Today`s article will take us pretty far away from home, all the way up to New Zealand where our imagination will receive another asset, a dream house for many of us, a regular mansion for others, no matter how we see it, today`s estate will surely impress even if it will be just for a few minutes.
To be more specific, we find ourselves in Nelson, New Zealand where the Evil House has been materialized byStudio Pacific Architecture. We should take a second and mention that this architecture bureau is considered one of the world architects in this area; mostly because it had evolved trough time into an amazing award-winning bureau by using creativity troughout the entire land.
Evil House is taking the advantage of a privileged location, nearby Waimea, fact that opened the perspective of the architect right from the very beginning: the dream house would open up to the river and amazing views. The home embraces the lot, being developed around a central courtyard, therefore from the exterior being perceived more like a retreat in which you can open up with the surroundings and the environment on a different level .
The structure and finishes of the home are realized entirely from pine timber, this material being the most common wood found in the area, therefore the home takes a half sustainable attitude towards the environment by using the resources at hand. The land on which it sits has been previously covered with pine trees as well, thing which really makes you wonder if there was no other free space to build a house.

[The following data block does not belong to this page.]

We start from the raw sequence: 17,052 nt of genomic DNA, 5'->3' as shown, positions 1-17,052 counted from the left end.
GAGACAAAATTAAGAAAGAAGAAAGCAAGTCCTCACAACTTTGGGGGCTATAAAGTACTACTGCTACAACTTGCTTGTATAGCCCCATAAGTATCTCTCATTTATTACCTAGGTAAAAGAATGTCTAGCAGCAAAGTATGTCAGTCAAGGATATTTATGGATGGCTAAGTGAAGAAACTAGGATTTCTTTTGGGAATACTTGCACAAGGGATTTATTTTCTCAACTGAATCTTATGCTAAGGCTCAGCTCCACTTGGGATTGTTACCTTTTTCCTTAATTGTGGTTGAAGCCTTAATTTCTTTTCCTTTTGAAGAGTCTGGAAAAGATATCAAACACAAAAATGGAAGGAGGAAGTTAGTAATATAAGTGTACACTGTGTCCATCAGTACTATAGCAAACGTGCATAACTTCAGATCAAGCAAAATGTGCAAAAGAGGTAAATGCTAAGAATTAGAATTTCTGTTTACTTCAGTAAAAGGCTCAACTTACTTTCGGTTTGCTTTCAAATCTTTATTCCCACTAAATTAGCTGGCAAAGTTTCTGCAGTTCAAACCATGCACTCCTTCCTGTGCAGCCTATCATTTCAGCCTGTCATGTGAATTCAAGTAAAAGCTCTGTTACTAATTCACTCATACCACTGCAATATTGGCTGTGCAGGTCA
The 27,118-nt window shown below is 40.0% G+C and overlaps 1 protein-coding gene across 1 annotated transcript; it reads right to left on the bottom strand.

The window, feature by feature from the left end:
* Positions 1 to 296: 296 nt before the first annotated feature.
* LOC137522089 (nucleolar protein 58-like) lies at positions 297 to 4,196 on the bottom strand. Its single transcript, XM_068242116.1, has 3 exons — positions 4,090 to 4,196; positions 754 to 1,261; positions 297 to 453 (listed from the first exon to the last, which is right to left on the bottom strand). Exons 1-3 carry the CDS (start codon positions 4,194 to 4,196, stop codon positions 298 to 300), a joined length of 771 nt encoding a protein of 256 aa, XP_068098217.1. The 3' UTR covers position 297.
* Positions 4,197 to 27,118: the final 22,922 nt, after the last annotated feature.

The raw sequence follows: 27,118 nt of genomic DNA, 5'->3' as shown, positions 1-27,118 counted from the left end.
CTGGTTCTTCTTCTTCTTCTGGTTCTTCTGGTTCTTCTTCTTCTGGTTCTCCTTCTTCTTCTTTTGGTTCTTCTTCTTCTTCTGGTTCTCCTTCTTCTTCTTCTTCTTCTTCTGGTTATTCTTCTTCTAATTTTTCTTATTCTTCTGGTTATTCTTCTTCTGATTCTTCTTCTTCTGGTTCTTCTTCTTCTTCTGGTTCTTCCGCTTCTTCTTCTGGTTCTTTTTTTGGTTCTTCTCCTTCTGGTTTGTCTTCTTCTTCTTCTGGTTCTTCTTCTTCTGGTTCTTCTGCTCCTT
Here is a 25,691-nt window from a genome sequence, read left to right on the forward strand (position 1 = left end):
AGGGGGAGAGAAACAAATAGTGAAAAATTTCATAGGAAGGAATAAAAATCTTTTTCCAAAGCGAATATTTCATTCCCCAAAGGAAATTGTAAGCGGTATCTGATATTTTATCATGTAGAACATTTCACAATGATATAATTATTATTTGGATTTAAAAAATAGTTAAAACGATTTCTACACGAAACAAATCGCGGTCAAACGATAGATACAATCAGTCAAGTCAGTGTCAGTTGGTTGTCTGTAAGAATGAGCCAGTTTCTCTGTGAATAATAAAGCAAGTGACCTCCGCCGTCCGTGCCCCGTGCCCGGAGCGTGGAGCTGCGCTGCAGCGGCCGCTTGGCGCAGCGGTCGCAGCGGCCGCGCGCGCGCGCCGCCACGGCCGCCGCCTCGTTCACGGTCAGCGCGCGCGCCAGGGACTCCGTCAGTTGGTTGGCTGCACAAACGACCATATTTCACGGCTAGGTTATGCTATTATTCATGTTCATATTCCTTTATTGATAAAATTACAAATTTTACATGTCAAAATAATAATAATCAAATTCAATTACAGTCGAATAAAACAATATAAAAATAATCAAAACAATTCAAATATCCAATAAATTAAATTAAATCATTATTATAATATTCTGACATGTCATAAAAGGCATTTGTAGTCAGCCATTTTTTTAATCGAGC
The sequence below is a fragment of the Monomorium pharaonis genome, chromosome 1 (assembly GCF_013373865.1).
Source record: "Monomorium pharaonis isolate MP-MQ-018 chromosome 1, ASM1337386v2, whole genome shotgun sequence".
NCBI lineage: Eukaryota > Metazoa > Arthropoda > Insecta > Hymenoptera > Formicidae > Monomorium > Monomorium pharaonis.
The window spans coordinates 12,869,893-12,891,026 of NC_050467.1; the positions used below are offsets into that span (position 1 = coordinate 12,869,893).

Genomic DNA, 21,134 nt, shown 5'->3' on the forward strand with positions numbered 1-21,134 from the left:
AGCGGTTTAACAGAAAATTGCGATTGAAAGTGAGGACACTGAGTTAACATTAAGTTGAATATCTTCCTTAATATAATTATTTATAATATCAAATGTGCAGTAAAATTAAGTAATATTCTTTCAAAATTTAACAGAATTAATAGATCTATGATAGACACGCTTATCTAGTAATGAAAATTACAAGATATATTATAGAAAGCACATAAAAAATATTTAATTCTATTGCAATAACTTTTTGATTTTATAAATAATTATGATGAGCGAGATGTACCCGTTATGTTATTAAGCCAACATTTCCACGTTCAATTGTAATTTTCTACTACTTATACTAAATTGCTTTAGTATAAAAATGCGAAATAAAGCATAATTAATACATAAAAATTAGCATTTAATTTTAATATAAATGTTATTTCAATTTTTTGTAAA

The Evil House can be read in the blueprints presented below as a “U”, and behind this shape the functionality is obviously solved differently as the architechts are further relating.
“All three wings are designed so that circulation is on the inner face, opening onto the courtyard, which is landscaped to include reflecting pools and ancient Balinese sculptures and is faced externally with Balinese lava stone. The external face of each wing reveals views out over the tidal estuary, a slowly changing landscape of silvery water that flows in at high tide and slowly ebbs away.”
Photo Courtesy to Paul McCredie